Cole was a friend and neighbor of Jefferson. Upon his return to Charlottesville Cole told Jefferson the details of his meeting with Adams. Jefferson wrote the following in a letter to Benjamin Rush, dated December 5, 1811.
He spoke of his masters, as he called his heads of departments, as acting above his control, and often against his opinions. Among many other topics, he adverted to the unprincipled licentiousness of the press against myself, adding, ‘I always loved Jefferson, and still love him.’
This is enough for me. I only needed this knowledge to revive towards him all the affections of the most cordial moments of our lives. Changing a single word only in Dr. Franklin’s character of him, I knew him to be always an honest man, often a great one, but sometimes incorrect and precipitate in his judgments: and it is known to those who have ever heard me speak of Mr. Adams, that I have ever done him justice myself, and defended him when assailed by others, with the single exception as to his political opinions. But with a man possessing so many other estimable qualities, why should we be dissocialised by mere differences of opinion in politics, in religion, in philosophy, or any thing else? His opinions are as honestly formed as my own. Our different views of the same subject are the result of a difference in our organization and experience. I never withdrew from the society of any man on this account, although many have done it from me; much less should I do it from one with whom I had gone through, with hand and heart, so many trying scenes. I wish, therefore, but for an apposite occasion to express to Mr. Adams my unchanged affections for him.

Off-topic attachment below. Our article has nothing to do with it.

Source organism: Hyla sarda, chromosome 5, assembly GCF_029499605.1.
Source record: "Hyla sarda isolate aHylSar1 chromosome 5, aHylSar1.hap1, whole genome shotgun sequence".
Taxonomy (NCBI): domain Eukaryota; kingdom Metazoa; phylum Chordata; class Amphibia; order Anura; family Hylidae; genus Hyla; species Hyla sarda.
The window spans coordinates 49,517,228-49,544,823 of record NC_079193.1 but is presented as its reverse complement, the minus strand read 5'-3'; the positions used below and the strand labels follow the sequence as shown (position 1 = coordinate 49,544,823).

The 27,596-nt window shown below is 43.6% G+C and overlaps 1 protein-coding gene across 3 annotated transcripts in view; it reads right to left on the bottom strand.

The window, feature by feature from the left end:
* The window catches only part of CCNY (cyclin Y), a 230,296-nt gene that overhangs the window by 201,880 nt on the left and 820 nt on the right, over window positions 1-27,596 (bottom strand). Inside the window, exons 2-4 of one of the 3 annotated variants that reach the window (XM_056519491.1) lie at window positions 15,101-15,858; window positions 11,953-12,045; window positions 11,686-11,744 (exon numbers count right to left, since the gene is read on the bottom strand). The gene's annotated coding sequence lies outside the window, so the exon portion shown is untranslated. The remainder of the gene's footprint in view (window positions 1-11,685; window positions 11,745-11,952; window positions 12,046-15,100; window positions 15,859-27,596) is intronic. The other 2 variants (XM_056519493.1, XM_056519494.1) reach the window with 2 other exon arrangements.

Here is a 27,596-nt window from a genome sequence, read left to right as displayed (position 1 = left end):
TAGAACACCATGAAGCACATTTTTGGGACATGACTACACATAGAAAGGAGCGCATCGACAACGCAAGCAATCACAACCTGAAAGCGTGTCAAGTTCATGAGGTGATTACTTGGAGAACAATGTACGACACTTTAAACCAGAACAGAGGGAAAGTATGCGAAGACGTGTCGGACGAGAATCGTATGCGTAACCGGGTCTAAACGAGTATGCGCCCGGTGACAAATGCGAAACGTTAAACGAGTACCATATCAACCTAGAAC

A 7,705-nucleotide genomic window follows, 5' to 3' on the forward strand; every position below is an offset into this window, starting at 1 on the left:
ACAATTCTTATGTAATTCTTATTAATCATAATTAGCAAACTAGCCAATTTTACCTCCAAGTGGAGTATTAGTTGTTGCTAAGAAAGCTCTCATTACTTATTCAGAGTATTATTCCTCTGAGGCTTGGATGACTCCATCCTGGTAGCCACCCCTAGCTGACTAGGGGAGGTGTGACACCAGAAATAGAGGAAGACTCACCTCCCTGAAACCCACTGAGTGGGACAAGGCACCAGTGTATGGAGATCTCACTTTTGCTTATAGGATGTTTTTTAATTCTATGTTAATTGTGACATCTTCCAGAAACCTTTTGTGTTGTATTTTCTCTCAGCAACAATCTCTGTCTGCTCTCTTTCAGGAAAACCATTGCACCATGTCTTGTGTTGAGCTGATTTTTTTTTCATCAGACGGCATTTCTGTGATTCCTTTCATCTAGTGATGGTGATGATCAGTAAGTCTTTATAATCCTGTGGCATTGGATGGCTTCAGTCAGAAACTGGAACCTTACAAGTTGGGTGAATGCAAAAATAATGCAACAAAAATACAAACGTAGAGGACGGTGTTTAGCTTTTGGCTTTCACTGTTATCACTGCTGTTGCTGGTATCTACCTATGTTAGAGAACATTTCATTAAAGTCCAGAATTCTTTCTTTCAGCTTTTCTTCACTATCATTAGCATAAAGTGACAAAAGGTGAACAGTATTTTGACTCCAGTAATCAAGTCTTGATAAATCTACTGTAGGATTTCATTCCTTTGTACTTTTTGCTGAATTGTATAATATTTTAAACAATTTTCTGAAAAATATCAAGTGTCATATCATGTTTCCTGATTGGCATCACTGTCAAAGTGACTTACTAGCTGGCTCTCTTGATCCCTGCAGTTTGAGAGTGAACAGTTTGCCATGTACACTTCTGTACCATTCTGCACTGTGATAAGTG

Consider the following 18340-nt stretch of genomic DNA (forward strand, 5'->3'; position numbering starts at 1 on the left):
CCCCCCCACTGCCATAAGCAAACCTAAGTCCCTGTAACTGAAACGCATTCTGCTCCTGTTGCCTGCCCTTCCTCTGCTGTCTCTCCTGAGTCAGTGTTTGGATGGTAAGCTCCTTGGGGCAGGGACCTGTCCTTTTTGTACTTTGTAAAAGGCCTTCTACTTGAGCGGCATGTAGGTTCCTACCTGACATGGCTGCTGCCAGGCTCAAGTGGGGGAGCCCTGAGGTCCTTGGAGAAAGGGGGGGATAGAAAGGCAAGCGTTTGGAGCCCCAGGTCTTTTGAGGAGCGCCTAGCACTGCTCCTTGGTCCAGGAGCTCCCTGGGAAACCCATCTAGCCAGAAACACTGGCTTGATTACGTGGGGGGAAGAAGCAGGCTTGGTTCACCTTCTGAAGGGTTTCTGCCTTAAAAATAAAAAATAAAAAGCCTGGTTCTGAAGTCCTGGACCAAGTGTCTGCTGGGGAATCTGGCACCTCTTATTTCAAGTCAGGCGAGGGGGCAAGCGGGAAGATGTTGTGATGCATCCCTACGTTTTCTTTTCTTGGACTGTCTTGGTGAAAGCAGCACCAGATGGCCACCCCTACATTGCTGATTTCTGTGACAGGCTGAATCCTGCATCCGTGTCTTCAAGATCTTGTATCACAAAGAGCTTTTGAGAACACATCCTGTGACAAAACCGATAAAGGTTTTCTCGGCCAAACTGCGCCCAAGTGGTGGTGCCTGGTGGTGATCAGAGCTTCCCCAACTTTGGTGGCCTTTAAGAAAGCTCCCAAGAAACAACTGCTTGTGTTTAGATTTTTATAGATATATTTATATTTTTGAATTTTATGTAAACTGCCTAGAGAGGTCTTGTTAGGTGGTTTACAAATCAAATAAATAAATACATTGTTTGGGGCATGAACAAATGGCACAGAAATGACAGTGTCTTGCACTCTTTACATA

Memoirs, Correspondence, and Private Papers of Thomas Jefferson, edited by Thomas Jefferson Randolph, Vol. 4., (London, 1829), p.171.
The issues that separated Jefferson and Adams, brilliant men who loved their country and the extraordinary and revolutionary ideas of liberty upon which it was founded, who staked everything to see the United States created, are still with us today. Foundational issues that created havoc between the founders continue to do so today and that is, essentially: what is the proper relationship between government and governed? Adams as a Federalist believed in a strong central government and a national financial/banking system (the Hamiltonian system) while Jefferson the populist believed in more of a decentralized model with a weaker Federal government and more autonomy to the states.